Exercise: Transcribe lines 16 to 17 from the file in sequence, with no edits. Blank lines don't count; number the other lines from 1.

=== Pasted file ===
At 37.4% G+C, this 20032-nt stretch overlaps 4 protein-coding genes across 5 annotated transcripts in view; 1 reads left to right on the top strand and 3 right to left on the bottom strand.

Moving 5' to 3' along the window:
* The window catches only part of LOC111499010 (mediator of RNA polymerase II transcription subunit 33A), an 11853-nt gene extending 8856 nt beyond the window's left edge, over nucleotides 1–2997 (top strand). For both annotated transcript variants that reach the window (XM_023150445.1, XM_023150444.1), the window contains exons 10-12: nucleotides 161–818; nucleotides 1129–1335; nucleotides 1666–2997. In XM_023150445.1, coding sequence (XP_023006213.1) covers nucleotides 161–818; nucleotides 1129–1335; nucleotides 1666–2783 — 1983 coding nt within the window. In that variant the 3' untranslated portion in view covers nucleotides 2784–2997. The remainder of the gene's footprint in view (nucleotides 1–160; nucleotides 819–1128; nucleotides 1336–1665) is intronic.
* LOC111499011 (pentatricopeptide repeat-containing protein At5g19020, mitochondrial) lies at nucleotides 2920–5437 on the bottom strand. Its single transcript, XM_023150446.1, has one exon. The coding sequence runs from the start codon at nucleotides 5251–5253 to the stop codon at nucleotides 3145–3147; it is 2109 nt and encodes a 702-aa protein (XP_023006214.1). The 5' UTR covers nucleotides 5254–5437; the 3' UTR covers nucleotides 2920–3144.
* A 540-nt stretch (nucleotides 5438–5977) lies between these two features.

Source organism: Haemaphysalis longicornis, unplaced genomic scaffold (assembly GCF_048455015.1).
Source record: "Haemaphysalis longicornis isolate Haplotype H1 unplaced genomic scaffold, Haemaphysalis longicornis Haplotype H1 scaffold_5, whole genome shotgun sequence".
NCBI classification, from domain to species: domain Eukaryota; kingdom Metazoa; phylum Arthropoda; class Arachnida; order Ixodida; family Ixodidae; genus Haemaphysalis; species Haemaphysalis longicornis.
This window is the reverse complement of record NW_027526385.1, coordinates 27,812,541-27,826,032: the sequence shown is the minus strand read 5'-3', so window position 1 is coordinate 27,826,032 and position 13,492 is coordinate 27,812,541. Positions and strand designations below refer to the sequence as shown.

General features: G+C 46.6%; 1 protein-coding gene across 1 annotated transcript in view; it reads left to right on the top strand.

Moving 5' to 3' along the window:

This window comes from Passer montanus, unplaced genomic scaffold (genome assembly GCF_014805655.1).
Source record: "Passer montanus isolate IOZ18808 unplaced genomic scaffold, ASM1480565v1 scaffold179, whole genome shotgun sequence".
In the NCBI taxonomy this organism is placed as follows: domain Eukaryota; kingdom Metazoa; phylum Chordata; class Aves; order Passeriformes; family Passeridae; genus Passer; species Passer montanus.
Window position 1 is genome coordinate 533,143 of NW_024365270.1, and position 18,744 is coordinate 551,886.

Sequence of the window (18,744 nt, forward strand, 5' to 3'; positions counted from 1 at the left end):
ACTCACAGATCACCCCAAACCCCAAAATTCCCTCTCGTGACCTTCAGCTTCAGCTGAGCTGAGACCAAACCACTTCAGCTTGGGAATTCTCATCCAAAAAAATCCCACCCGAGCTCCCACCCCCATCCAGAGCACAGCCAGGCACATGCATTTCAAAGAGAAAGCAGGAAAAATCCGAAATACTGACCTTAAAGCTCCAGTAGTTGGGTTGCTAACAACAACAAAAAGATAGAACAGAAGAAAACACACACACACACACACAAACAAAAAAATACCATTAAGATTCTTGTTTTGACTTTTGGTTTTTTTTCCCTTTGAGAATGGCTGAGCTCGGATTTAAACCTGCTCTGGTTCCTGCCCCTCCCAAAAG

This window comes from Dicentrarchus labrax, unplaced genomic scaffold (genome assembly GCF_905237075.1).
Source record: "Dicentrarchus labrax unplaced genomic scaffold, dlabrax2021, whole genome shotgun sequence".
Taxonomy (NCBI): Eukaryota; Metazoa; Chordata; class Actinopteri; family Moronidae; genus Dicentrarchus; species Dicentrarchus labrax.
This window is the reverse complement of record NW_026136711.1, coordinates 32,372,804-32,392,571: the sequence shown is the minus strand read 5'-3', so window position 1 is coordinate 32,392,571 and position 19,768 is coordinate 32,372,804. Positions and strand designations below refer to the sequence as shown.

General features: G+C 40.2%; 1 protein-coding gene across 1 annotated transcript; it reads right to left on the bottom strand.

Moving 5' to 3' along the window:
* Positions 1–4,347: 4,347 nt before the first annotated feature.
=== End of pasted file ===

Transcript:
Sequence of the window (18,744 nt, forward strand, 5' to 3'; positions counted from 1 at the left end):
ACTCACAGATCACCCCAAACCCCAAAATTCCCTCTCGTGACCTTCAGCTTCAGCTGAGCTGAGACCAAACCACTTCAGCTTGGGAATTCTCATCCAAAAAAATCCCACCCGAGCTCCCACCCCCATCCAGAGCACAGCCAGGCACATGCATTTCAAAGAGAAAGCAGGAAAAATCCGAAATACTGACCTTAAAGCTCCAGTAGTTGGGTTGCTAACAACAACAAAAAGATAGAACAGAAGAAAACACACACACACACACACAAACAAAAAAATACCATTAAGATTCTTGTTTTGACTTTTGGTTTTTTTTCCCTTTGAGAATGGCTGAGCTCGGATTTAAACCTGCTCTGGTTCCTGCCCCTCCCAAAAG